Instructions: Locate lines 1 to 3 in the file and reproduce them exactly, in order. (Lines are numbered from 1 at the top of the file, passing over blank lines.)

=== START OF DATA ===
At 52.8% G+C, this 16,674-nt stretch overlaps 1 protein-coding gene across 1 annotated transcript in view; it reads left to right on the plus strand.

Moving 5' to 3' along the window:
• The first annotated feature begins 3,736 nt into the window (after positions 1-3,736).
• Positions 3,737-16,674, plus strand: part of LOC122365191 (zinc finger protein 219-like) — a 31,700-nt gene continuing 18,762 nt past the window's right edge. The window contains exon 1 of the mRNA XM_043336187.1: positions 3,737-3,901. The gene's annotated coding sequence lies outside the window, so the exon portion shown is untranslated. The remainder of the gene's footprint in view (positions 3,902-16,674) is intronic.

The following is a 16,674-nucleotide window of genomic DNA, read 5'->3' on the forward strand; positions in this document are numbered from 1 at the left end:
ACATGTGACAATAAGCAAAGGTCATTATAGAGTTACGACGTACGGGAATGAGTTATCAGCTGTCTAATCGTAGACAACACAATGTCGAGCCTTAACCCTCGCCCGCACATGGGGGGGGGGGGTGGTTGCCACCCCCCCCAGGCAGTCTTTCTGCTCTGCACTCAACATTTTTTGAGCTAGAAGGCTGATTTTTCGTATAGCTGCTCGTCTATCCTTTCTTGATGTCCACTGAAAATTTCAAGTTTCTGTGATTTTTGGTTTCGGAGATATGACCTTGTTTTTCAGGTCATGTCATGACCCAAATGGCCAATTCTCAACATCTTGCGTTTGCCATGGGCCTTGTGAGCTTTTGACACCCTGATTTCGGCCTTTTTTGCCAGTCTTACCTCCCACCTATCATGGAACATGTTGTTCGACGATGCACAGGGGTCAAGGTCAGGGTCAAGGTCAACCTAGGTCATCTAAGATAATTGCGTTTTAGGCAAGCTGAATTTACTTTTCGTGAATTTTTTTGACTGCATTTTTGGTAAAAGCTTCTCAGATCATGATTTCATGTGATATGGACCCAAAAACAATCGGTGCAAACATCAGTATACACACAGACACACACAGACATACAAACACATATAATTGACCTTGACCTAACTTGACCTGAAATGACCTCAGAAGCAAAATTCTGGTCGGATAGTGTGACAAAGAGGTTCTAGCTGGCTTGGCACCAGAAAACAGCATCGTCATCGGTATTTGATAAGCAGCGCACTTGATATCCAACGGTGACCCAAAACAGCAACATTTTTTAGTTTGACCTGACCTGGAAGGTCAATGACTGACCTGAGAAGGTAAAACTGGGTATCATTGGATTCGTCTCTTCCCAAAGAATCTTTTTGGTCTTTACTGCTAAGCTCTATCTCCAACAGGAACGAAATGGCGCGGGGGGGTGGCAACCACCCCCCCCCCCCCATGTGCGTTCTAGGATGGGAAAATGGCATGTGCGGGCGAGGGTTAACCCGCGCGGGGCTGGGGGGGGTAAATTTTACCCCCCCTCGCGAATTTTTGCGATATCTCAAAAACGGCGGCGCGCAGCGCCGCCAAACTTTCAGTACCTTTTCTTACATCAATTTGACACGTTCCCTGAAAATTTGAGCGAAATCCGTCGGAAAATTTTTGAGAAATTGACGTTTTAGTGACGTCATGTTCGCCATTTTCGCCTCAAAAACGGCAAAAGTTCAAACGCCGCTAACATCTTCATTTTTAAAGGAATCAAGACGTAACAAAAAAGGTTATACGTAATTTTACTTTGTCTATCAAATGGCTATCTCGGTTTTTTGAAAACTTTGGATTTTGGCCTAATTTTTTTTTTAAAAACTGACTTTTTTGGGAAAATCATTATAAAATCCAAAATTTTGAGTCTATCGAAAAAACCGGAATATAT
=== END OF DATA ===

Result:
At 52.8% G+C, this 16,674-nt stretch overlaps 1 protein-coding gene across 1 annotated transcript in view; it reads left to right on the plus strand.

Moving 5' to 3' along the window:
• The first annotated feature begins 3,736 nt into the window (after positions 1-3,736).